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Jaw Pain Treatment (TMJ & TMD)

The Temporomandibular joints (TMJ) are located on each side of the head just in front of the ears. TMJ is the hinge that connects your jaw to your skull. Multiple conditions can affect the TMJ, causing Temporomandibular disorder (TMD). TMD pain can be experienced in the jaw joints as well as in the muscles that control jaw movement. Some symptoms are pain in or around your ear, ringing in the ear, dizziness, facial pain, headaches and neck or shoulder aches, swelling on the side of face, tenderness in jaw, tired facial muscles, jaw pain while chewing or yawning, difficulty opening mouth wide, jaws that gets locked, jaw pain aggravating in morning or late afternoon, clicking or grinding noises when you open and close your mouth, and tooth sensitivity without dental problems. Because there are other conditions with similar symptoms, patients are advised to see the dentist for diagnosis.


TMJ Disorder treatment (TMD treatment)

Many cases show that TMD can be treated with simple self-care practices and conservative treatments. M Dental Group offers nonsurgical treatments.

  • Medications

Medication helps relieve the pain associated with TMJ orders. There are three type of medications; pain relievers and anti-inflammatories, trycylic antidepressants (in low dose, certain antidepressants help relief pain, bruxism control and sleeplessness), and muscle relaxants. Dentist will tailor prescription based on the patient’s health history and conditions.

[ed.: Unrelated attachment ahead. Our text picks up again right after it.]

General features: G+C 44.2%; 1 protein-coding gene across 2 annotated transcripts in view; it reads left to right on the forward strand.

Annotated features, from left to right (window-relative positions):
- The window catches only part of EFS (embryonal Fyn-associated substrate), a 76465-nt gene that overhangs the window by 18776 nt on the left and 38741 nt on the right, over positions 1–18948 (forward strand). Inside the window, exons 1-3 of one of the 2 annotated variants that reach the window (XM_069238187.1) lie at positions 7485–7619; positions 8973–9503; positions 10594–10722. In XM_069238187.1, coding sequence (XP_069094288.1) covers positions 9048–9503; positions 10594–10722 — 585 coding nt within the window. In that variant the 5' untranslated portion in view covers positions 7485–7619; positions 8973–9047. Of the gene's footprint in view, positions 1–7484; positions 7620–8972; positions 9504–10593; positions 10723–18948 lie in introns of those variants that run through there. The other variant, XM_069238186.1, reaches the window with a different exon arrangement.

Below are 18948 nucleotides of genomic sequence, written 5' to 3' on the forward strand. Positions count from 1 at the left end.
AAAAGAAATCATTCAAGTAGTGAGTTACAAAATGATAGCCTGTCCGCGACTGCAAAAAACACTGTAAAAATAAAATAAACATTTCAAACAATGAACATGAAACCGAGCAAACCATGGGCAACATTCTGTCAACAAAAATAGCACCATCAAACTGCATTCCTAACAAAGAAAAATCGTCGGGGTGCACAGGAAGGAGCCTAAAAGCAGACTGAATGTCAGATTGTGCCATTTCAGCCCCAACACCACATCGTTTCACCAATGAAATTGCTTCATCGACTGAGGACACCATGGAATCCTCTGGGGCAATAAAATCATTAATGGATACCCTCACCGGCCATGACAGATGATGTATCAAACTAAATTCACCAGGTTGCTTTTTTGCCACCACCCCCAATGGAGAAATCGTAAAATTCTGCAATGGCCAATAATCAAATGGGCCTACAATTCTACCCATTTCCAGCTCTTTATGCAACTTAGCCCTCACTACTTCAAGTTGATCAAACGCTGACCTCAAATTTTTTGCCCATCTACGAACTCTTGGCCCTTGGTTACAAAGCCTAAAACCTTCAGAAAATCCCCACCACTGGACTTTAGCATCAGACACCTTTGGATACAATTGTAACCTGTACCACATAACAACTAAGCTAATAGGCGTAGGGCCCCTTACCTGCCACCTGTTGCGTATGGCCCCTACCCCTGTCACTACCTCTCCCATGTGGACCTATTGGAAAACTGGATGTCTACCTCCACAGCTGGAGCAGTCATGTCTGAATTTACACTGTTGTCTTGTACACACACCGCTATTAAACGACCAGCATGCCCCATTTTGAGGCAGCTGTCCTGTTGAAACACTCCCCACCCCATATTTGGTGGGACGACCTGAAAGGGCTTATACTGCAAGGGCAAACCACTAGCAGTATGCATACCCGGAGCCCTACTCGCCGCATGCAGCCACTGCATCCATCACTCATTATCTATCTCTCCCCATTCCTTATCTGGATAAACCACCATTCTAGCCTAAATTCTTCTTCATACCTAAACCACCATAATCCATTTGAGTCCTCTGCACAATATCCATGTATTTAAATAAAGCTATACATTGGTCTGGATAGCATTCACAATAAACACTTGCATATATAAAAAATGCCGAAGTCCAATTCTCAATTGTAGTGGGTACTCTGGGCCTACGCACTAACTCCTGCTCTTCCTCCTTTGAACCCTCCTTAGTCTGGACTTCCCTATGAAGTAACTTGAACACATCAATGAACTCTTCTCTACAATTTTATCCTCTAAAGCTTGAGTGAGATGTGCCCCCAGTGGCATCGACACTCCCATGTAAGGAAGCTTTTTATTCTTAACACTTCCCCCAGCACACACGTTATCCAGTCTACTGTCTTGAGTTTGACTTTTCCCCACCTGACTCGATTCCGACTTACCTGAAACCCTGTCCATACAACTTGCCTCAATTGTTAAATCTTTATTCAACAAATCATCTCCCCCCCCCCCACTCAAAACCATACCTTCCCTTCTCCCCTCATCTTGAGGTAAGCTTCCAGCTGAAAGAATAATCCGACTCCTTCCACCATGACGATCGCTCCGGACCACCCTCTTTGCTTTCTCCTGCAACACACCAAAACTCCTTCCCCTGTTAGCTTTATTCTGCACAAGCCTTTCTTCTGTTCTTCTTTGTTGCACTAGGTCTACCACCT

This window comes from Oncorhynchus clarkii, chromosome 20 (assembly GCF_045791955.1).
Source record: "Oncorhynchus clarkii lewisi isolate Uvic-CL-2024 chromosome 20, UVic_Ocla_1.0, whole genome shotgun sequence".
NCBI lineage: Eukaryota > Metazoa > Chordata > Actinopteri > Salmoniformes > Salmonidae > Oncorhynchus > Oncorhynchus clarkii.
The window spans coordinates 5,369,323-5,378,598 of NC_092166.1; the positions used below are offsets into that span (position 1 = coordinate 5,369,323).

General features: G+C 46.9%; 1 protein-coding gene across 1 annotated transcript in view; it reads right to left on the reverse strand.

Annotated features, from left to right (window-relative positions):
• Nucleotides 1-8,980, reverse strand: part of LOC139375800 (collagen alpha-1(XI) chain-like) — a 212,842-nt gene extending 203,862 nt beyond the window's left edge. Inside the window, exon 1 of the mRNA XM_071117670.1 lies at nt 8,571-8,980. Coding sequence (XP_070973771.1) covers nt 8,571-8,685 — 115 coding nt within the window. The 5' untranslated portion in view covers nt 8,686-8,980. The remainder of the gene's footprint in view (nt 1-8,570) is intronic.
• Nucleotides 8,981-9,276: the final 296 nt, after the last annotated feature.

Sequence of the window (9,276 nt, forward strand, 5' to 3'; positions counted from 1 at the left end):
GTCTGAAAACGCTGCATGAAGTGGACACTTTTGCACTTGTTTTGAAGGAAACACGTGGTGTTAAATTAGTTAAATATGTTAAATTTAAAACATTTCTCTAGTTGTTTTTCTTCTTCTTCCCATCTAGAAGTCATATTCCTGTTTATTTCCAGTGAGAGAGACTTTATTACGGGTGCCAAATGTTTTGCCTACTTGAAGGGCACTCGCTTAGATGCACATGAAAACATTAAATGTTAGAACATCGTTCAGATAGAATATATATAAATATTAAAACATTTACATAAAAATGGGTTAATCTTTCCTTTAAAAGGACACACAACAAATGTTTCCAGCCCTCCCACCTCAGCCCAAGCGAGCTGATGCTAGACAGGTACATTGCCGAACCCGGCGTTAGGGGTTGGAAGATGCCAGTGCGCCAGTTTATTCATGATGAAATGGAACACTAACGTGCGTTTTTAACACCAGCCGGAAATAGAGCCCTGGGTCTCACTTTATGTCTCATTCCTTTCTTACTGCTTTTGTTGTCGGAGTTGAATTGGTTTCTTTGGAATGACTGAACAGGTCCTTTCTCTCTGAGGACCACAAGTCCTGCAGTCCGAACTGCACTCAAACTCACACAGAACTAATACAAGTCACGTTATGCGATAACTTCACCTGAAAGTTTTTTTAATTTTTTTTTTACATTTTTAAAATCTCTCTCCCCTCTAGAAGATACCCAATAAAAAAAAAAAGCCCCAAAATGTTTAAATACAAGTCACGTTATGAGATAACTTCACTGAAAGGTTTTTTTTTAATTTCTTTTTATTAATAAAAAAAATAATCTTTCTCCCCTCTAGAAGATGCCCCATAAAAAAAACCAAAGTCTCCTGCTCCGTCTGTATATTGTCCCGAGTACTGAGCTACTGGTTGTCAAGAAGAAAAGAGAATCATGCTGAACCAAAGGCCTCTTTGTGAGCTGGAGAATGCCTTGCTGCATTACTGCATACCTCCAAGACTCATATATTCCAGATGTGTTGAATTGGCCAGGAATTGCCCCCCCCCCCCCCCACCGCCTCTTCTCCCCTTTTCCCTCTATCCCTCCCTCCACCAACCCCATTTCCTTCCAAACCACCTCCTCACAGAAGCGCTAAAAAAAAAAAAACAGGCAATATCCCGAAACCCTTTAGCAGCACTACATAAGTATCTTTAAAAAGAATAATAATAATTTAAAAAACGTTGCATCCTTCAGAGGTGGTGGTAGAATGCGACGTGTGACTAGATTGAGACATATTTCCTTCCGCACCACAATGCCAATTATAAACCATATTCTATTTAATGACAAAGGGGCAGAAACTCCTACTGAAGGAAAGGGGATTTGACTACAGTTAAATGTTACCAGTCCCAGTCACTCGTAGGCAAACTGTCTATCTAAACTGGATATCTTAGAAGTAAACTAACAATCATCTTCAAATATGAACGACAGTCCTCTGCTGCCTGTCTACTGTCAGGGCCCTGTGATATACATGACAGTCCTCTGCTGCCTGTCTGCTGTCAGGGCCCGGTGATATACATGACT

• Mouth guards / Night guards (Occlusal appliances)

These appliances are soft or firm device that is worn over the teeth. National Institute of Dental and Craniofacial Research (NIDCR) states the effectiveness of guards for TMD does not show significant relief, however, may cases show guards have been effective for people with bruxism (teeth grinding or clenching).

  • Botox injections

For some patients, injecting Botox (botulinum toxin type A) into specific facial/jaw muscles can be an alternative treatment for TMD. The Botox is injected into facial muscles afflicted with TMD, and the Botox only affects the areas injected to be relaxed. Botox treatment is not a permanent treatment, meaning the patient may need to continue Botox treatments or other TMD treatments as the effectiveness of the Botox injection wears off.

For cases where surgery or other irreversible procedures is needed, we recommend you to talk with your doctor and make sure to get a second opinion first.

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